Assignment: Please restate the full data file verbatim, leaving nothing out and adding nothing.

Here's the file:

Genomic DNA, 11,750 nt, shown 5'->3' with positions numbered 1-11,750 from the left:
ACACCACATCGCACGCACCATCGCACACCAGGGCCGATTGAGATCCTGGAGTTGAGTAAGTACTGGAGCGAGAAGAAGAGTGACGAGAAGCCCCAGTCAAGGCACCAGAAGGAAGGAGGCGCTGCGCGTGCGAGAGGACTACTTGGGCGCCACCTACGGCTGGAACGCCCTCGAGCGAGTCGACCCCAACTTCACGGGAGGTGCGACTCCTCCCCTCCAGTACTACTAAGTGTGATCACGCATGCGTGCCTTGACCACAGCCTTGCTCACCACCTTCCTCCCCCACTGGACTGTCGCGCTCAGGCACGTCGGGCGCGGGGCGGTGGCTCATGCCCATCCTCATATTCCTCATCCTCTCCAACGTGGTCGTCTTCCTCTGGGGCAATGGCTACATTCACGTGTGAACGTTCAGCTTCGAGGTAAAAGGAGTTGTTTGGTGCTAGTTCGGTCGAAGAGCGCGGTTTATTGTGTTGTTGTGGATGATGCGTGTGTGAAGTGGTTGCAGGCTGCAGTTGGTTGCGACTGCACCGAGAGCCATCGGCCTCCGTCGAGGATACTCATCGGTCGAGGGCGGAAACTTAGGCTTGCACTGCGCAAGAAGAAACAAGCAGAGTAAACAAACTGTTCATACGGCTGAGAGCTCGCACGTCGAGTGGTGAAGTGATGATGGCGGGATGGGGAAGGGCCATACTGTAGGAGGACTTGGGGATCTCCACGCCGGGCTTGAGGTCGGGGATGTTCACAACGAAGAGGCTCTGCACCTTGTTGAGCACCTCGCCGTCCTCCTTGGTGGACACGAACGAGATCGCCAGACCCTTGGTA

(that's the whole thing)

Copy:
Genomic DNA, 11,750 nt, shown 5'->3' with positions numbered 1-11,750 from the left:
ACACCACATCGCACGCACCATCGCACACCAGGGCCGATTGAGATCCTGGAGTTGAGTAAGTACTGGAGCGAGAAGAAGAGTGACGAGAAGCCCCAGTCAAGGCACCAGAAGGAAGGAGGCGCTGCGCGTGCGAGAGGACTACTTGGGCGCCACCTACGGCTGGAACGCCCTCGAGCGAGTCGACCCCAACTTCACGGGAGGTGCGACTCCTCCCCTCCAGTACTACTAAGTGTGATCACGCATGCGTGCCTTGACCACAGCCTTGCTCACCACCTTCCTCCCCCACTGGACTGTCGCGCTCAGGCACGTCGGGCGCGGGGCGGTGGCTCATGCCCATCCTCATATTCCTCATCCTCTCCAACGTGGTCGTCTTCCTCTGGGGCAATGGCTACATTCACGTGTGAACGTTCAGCTTCGAGGTAAAAGGAGTTGTTTGGTGCTAGTTCGGTCGAAGAGCGCGGTTTATTGTGTTGTTGTGGATGATGCGTGTGTGAAGTGGTTGCAGGCTGCAGTTGGTTGCGACTGCACCGAGAGCCATCGGCCTCCGTCGAGGATACTCATCGGTCGAGGGCGGAAACTTAGGCTTGCACTGCGCAAGAAGAAACAAGCAGAGTAAACAAACTGTTCATACGGCTGAGAGCTCGCACGTCGAGTGGTGAAGTGATGATGGCGGGATGGGGAAGGGCCATACTGTAGGAGGACTTGGGGATCTCCACGCCGGGCTTGAGGTCGGGGATGTTCACAACGAAGAGGCTCTGCACCTTGTTGAGCACCTCGCCGTCCTCCTTGGTGGACACGAACGAGATCGCCAGACCCTTGGTA